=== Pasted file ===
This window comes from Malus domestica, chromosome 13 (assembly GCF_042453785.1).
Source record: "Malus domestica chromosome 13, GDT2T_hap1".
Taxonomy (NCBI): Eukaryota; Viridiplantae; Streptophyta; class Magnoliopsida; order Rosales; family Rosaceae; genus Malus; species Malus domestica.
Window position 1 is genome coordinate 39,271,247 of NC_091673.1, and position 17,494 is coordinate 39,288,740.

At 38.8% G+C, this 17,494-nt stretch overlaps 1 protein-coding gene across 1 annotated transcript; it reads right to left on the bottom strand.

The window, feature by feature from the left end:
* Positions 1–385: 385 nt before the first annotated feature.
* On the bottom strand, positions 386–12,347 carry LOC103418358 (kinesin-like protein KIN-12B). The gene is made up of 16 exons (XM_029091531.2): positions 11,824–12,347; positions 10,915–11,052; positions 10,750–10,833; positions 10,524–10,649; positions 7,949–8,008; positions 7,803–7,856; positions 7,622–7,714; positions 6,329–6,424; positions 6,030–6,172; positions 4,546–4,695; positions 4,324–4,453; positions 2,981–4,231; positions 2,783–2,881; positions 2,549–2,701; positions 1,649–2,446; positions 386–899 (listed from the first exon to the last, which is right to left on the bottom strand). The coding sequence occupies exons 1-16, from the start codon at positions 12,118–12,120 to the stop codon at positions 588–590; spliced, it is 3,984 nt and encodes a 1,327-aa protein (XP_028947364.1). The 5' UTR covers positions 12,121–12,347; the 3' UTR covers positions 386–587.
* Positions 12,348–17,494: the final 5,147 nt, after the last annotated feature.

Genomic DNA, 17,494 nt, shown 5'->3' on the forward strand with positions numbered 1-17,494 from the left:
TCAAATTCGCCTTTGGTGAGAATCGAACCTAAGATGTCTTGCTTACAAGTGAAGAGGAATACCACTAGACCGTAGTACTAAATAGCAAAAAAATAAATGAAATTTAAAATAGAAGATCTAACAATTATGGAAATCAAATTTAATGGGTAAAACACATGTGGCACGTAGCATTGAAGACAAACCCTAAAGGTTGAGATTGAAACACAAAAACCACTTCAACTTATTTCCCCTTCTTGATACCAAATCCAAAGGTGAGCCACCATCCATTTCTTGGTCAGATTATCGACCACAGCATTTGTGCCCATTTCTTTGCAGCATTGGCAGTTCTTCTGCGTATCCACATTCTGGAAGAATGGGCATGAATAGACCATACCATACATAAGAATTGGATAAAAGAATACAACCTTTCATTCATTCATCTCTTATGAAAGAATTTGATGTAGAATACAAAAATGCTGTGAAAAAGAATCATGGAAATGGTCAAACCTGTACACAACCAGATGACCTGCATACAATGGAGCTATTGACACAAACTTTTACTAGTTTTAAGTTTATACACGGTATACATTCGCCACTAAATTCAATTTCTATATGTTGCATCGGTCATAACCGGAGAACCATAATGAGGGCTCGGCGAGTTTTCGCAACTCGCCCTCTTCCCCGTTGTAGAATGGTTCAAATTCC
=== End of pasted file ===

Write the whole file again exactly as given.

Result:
This window comes from Malus domestica, chromosome 13 (assembly GCF_042453785.1).
Source record: "Malus domestica chromosome 13, GDT2T_hap1".
Taxonomy (NCBI): Eukaryota; Viridiplantae; Streptophyta; class Magnoliopsida; order Rosales; family Rosaceae; genus Malus; species Malus domestica.
Window position 1 is genome coordinate 39,271,247 of NC_091673.1, and position 17,494 is coordinate 39,288,740.

At 38.8% G+C, this 17,494-nt stretch overlaps 1 protein-coding gene across 1 annotated transcript; it reads right to left on the bottom strand.

The window, feature by feature from the left end:
* Positions 1–385: 385 nt before the first annotated feature.
* On the bottom strand, positions 386–12,347 carry LOC103418358 (kinesin-like protein KIN-12B). The gene is made up of 16 exons (XM_029091531.2): positions 11,824–12,347; positions 10,915–11,052; positions 10,750–10,833; positions 10,524–10,649; positions 7,949–8,008; positions 7,803–7,856; positions 7,622–7,714; positions 6,329–6,424; positions 6,030–6,172; positions 4,546–4,695; positions 4,324–4,453; positions 2,981–4,231; positions 2,783–2,881; positions 2,549–2,701; positions 1,649–2,446; positions 386–899 (listed from the first exon to the last, which is right to left on the bottom strand). The coding sequence occupies exons 1-16, from the start codon at positions 12,118–12,120 to the stop codon at positions 588–590; spliced, it is 3,984 nt and encodes a 1,327-aa protein (XP_028947364.1). The 5' UTR covers positions 12,121–12,347; the 3' UTR covers positions 386–587.
* Positions 12,348–17,494: the final 5,147 nt, after the last annotated feature.

Genomic DNA, 17,494 nt, shown 5'->3' on the forward strand with positions numbered 1-17,494 from the left:
TCAAATTCGCCTTTGGTGAGAATCGAACCTAAGATGTCTTGCTTACAAGTGAAGAGGAATACCACTAGACCGTAGTACTAAATAGCAAAAAAATAAATGAAATTTAAAATAGAAGATCTAACAATTATGGAAATCAAATTTAATGGGTAAAACACATGTGGCACGTAGCATTGAAGACAAACCCTAAAGGTTGAGATTGAAACACAAAAACCACTTCAACTTATTTCCCCTTCTTGATACCAAATCCAAAGGTGAGCCACCATCCATTTCTTGGTCAGATTATCGACCACAGCATTTGTGCCCATTTCTTTGCAGCATTGGCAGTTCTTCTGCGTATCCACATTCTGGAAGAATGGGCATGAATAGACCATACCATACATAAGAATTGGATAAAAGAATACAACCTTTCATTCATTCATCTCTTATGAAAGAATTTGATGTAGAATACAAAAATGCTGTGAAAAAGAATCATGGAAATGGTCAAACCTGTACACAACCAGATGACCTGCATACAATGGAGCTATTGACACAAACTTTTACTAGTTTTAAGTTTATACACGGTATACATTCGCCACTAAATTCAATTTCTATATGTTGCATCGGTCATAACCGGAGAACCATAATGAGGGCTCGGCGAGTTTTCGCAACTCGCCCTCTTCCCCGTTGTAGAATGGTTCAAATTCC